Watercolours . . . Waikaia artist Crosbie Grieve works on a new landscape painting inspired by the view from his home

Waikaia artist Crosbie Grieve takes an artistic approach to life after 33 years of watercolour painting.

“I look at life through the eyes of a brush,” Grieve said.

He also had experience in oil and acrylics but preferred the challenge of watercolours, he said.

“In most other mediums you can .. paint over your mistakes.

“You can mess up a watercolour very easily.”

In contrast to oil and acrylic, watercolour had to be painted light to dark, with white colour coming not from a tube but from unpainted paper.

This limited spontaneity.

“You have to plan it but I am a detail person.”

He left school at the age of 15 because he found it boring but soon found work in advertising agency in Invercargill.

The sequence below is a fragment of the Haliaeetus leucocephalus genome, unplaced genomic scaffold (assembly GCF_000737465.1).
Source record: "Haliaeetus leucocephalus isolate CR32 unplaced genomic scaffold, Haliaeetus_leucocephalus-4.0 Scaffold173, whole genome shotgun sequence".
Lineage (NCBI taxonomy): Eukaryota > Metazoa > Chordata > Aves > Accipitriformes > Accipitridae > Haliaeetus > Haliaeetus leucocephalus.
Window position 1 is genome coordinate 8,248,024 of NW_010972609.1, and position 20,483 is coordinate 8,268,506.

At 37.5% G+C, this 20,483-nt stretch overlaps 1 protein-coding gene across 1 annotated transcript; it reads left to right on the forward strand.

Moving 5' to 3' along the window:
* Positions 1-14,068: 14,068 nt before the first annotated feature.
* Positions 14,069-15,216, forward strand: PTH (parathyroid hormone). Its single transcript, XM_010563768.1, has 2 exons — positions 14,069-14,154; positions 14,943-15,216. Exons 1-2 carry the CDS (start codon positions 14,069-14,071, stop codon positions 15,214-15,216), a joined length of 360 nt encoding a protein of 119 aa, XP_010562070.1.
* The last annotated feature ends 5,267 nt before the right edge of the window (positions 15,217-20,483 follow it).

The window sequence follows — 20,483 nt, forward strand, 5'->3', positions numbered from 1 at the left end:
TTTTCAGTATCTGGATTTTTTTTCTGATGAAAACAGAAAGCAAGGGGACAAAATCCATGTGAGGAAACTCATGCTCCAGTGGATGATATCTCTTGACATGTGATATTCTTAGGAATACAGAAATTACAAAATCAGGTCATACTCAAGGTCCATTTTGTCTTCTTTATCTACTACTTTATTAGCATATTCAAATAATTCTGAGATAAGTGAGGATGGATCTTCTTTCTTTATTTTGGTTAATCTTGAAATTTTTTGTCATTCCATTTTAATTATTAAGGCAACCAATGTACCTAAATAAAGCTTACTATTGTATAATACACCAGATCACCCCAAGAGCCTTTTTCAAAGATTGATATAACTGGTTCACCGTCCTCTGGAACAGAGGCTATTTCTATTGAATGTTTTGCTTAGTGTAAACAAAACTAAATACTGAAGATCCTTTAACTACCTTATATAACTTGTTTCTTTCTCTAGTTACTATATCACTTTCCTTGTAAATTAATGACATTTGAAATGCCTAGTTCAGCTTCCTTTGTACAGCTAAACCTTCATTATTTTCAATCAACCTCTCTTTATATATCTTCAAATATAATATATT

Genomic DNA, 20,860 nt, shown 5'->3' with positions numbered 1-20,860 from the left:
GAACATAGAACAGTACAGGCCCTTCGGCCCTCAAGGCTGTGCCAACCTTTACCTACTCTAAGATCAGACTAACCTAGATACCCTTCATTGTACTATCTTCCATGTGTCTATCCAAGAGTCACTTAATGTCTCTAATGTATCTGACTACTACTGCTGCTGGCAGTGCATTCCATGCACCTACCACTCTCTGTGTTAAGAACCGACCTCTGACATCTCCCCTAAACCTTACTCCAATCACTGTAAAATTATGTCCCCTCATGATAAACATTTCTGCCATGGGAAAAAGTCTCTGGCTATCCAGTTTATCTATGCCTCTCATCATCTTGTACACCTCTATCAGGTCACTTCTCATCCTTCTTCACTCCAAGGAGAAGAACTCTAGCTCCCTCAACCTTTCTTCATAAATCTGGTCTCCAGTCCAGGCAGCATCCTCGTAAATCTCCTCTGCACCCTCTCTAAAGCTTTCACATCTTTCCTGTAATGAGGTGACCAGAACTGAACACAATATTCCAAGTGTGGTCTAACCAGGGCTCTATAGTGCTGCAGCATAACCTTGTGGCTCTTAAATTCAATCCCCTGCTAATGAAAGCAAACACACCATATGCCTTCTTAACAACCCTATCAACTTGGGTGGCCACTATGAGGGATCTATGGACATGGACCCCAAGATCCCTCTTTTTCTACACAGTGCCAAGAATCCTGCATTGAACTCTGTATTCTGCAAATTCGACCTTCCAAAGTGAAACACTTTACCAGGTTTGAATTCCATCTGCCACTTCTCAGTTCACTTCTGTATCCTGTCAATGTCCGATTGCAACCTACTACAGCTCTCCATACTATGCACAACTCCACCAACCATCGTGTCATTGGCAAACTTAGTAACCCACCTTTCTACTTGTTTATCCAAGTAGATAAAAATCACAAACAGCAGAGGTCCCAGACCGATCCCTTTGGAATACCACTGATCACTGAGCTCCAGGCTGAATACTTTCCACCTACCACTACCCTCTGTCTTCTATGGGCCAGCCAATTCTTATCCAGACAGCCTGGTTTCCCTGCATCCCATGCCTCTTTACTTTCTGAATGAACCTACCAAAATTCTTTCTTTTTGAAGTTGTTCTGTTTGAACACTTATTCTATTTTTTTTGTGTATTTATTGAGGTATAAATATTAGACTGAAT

Graphic design work honed his artistic skills.

“We had to hand-paint text.

“We had to retouch pictures by hand.

“In those days all advertising started off with a pencil sketch.”

Art was sidelined until 1997, when he picked up a brush as an outlet during a stressful time at work.

“My stress levels were out the door.

“I did it to keep my sanity.”

His graphic design experience still came in useful in the artistic process.

“I do thumbnail sketches first to focus the mind on composition.”

He was a member of Watercolour New Zealand and sold paintings at its annual exhibitions in Wellington.

Riversdale Arts also counted him among its members.

Although he specialised in watercolours he appreciated art of all kinds.

“It’s wonderful to see people taking part in art.”

His main subject was landscapes.

“We’re right by the head of the Waikaia Valley.

“It’s a beautiful place to live.”

Leaving the house was not necessary owing to the views from his sunroom.

However, he was planning to branch out by working in nature and had already bought a special easel for the job.

“I am looking forward to painting outside this summer.”best Running shoesOfficial Look: Nike Kobe 6 Protro “Grinch”